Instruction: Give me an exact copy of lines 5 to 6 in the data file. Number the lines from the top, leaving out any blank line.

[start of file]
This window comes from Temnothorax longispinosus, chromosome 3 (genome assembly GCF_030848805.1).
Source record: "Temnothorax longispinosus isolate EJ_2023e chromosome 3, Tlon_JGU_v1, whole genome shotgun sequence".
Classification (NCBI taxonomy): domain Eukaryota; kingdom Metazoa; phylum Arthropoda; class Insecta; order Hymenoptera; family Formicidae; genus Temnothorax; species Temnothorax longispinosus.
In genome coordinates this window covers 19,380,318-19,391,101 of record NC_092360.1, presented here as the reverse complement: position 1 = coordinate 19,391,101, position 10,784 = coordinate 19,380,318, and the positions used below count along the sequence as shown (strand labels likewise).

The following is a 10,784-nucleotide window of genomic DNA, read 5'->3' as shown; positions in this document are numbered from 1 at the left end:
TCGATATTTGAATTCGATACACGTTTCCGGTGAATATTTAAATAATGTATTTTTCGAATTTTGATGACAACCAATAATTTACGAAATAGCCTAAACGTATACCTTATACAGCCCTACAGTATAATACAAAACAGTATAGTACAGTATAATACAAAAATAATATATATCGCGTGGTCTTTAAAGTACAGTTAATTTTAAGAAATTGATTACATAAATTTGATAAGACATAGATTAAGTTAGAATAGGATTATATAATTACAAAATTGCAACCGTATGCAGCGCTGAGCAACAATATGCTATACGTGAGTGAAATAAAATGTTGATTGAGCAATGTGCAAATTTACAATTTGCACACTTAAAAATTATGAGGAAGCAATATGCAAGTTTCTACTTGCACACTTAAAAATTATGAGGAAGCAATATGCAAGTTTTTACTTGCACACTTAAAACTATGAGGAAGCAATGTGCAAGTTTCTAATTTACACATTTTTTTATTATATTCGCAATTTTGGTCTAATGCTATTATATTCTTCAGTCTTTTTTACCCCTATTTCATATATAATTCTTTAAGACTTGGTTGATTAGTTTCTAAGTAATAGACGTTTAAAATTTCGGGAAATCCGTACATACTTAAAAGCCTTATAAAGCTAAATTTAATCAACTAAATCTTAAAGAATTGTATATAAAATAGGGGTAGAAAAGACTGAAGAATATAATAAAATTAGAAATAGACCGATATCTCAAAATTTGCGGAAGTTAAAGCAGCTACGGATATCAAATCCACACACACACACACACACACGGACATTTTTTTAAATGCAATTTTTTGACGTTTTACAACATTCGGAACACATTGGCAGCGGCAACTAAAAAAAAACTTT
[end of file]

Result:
The following is a 10,784-nucleotide window of genomic DNA, read 5'->3' as shown; positions in this document are numbered from 1 at the left end:
TCGATATTTGAATTCGATACACGTTTCCGGTGAATATTTAAATAATGTATTTTTCGAATTTTGATGACAACCAATAATTTACGAAATAGCCTAAACGTATACCTTATACAGCCCTACAGTATAATACAAAACAGTATAGTACAGTATAATACAAAAATAATATATATCGCGTGGTCTTTAAAGTACAGTTAATTTTAAGAAATTGATTACATAAATTTGATAAGACATAGATTAAGTTAGAATAGGATTATATAATTACAAAATTGCAACCGTATGCAGCGCTGAGCAACAATATGCTATACGTGAGTGAAATAAAATGTTGATTGAGCAATGTGCAAATTTACAATTTGCACACTTAAAAATTATGAGGAAGCAATATGCAAGTTTCTACTTGCACACTTAAAAATTATGAGGAAGCAATATGCAAGTTTTTACTTGCACACTTAAAACTATGAGGAAGCAATGTGCAAGTTTCTAATTTACACATTTTTTTATTATATTCGCAATTTTGGTCTAATGCTATTATATTCTTCAGTCTTTTTTACCCCTATTTCATATATAATTCTTTAAGACTTGGTTGATTAGTTTCTAAGTAATAGACGTTTAAAATTTCGGGAAATCCGTACATACTTAAAAGCCTTATAAAGCTAAATTTAATCAACTAAATCTTAAAGAATTGTATATAAAATAGGGGTAGAAAAGACTGAAGAATATAATAAAATTAGAAATAGACCGATATCTCAAAATTTGCGGAAGTTAAAGCAGCTACGGATATCAAATCCACACACACACACACACACACGGACATTTTTTTAAATGCAATTTTTTGACGTTTTACAACATTCGGAACACATTGGCAGCGGCAACTAAAAAAAAACTTT